# 12.4.2: Variable Partitioning

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## Variable (or dynamic) Partitioning in Operating System

Variable partitioning is part of the contiguous allocation technique. It is used to alleviate the problem faced by fixed partitioning. As opposed to fixed partitioning, in variable partitioning, partitions are not created until a process executes. At the time it is read into main memory, the process is given exactly the amount of memory needed. This technique, like the fixed partitioning scheme previously discussed have been replaced by more complex and efficient techniques.

Various features associated with variable partitioning.

• Initially RAM is empty and partitions are made during the run-time according to process’s need instead of partitioning during system configure.
• The size of partition will be equal to incoming process.
• The partition size varies according to the need of the process so that the internal fragmentation can be avoided to ensure efficient utilisation of RAM.
• Number of partitions in RAM is not fixed and depends on the number of incoming process and Main Memory’s size.

1. No Internal Fragmentation:
In variable Partitioning, space in main memory is allocated strictly according to the need of process, hence there is no case of internal fragmentation. There will be no unused space left in the partition.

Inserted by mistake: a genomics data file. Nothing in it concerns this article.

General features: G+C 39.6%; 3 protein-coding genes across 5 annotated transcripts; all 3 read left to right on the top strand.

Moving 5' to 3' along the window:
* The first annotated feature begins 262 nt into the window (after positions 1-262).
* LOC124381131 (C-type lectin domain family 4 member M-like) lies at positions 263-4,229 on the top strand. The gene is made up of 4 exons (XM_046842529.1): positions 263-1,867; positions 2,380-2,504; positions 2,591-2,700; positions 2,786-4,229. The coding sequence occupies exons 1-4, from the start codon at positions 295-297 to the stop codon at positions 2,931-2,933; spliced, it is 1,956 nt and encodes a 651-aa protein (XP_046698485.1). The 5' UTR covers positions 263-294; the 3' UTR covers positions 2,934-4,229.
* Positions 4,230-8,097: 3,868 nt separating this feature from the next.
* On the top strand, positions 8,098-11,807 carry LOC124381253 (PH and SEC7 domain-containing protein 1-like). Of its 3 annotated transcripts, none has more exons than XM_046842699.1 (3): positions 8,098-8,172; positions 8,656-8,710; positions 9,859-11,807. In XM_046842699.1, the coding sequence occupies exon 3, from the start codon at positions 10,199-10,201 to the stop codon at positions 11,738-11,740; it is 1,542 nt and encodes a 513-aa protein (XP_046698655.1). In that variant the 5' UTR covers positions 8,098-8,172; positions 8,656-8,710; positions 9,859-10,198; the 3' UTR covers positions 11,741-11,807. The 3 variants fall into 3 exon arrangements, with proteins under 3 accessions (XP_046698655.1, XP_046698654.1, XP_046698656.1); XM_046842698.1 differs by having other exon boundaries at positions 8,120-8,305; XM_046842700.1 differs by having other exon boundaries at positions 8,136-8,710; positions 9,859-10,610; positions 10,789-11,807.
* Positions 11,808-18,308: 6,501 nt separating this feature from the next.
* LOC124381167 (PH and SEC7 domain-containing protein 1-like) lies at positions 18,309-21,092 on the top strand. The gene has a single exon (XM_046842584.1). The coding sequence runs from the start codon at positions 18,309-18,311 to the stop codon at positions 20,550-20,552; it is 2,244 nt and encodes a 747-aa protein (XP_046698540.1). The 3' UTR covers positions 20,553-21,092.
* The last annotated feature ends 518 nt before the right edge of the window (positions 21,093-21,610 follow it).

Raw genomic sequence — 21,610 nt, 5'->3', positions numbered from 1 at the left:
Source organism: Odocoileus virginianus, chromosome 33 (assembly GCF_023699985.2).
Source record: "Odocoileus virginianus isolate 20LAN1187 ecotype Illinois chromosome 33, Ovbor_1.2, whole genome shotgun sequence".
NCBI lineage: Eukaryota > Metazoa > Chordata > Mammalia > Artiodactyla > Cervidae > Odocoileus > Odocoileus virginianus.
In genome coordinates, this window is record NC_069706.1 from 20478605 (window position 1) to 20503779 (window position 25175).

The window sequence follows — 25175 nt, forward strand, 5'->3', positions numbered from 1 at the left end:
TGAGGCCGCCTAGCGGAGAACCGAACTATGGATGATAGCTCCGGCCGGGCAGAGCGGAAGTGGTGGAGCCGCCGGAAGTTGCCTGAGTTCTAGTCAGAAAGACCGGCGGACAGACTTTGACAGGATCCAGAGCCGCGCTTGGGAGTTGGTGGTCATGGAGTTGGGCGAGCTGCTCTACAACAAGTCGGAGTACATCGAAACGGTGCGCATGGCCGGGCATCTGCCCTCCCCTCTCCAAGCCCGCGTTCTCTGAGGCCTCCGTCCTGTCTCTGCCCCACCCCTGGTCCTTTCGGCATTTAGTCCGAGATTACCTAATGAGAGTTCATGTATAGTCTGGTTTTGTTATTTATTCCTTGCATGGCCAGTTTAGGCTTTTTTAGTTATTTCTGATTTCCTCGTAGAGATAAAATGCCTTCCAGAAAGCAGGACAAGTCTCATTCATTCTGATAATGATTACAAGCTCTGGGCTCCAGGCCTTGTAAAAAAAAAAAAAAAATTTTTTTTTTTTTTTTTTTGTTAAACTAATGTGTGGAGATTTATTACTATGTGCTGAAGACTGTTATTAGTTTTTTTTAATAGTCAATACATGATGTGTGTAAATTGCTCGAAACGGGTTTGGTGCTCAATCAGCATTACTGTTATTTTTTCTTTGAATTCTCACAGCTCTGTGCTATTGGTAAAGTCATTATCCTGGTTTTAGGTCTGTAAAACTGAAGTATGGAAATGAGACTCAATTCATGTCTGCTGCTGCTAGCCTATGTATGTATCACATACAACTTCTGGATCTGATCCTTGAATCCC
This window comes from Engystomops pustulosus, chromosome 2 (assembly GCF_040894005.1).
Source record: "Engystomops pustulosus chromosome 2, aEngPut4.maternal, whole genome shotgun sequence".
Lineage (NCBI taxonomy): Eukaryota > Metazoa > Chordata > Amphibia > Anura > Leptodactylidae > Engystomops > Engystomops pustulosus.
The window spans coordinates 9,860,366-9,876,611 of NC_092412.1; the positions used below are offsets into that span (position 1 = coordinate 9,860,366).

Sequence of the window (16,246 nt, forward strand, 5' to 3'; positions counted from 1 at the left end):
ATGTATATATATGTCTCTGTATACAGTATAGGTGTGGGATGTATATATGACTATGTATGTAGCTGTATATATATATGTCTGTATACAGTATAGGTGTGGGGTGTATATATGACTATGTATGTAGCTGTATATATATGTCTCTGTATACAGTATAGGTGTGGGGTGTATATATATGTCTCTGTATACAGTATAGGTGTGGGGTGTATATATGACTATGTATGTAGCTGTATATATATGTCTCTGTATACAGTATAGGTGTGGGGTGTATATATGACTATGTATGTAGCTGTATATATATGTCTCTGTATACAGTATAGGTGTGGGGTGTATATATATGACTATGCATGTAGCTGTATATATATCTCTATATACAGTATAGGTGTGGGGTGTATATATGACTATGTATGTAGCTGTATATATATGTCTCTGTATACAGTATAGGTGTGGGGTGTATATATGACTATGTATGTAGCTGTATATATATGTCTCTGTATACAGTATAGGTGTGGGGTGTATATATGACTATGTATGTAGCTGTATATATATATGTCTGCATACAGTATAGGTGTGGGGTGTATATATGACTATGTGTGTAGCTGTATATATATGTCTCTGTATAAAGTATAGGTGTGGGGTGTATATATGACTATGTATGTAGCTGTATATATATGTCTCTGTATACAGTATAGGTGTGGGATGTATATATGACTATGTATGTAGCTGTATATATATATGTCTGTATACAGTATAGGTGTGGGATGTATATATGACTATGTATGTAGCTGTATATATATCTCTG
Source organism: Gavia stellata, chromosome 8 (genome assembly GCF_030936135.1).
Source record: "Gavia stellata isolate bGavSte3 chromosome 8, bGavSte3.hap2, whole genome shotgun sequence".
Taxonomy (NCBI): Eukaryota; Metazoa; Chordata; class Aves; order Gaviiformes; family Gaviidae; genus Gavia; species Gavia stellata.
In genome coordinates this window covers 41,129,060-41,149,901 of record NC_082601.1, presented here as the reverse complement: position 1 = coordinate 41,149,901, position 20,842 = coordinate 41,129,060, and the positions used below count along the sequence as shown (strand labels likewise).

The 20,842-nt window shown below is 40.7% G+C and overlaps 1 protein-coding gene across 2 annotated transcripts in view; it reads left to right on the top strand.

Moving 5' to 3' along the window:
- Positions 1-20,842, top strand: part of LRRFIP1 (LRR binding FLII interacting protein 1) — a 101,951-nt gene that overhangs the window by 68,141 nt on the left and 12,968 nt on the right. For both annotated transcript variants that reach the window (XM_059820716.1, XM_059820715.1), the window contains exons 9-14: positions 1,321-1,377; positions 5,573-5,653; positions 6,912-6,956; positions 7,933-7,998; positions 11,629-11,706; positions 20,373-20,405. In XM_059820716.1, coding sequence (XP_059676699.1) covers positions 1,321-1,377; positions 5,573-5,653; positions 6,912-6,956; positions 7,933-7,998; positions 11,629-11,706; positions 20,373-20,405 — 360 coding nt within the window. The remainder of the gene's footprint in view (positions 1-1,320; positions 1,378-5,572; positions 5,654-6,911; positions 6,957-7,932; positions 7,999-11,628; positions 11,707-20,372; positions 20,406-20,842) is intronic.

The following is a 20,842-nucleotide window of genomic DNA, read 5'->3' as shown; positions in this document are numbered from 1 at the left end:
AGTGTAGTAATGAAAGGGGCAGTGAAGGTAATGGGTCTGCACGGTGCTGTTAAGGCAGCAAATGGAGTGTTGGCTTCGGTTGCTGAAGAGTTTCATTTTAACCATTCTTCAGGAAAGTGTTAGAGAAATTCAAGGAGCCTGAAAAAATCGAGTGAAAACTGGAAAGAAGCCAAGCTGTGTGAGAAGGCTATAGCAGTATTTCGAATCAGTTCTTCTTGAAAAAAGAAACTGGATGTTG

2. No restriction on Degree of Multiprogramming:
More number of processes can be accommodated due to absence of internal fragmentation. A process can be loaded until the memory is empty.
3. No Limitation on the size of the process:
In Fixed partitioning, the process with the size greater than the size of the largest partition could not be loaded and process can not be divided as it is invalid in contiguous allocation technique. Here, In variable partitioning, the process size can’t be restricted since the partition size is decided according to the process size.

1. Difficult Implementation:
Implementing variable Partitioning is difficult as compared to Fixed Partitioning as it involves allocation of memory during run-time rather than during system configure.
2. External Fragmentation:
There will be external fragmentation inspite of absence of internal fragmentation.

For example, suppose in above example- process P1(2MB) and process P3(1MB) completed their execution. Hence two spaces are left i.e. 2MB and 1MB. Let’s suppose process P5 of size 3MB comes. The empty space in memory cannot be allocated as no spanning is allowed in contiguous allocation. The rule says that process must be contiguously present in main memory to get executed. Hence it results in External Fragmentation.

This page titled 12.4.2: Variable Partitioning is shared under a CC BY-SA license and was authored, remixed, and/or curated by Patrick McClanahan.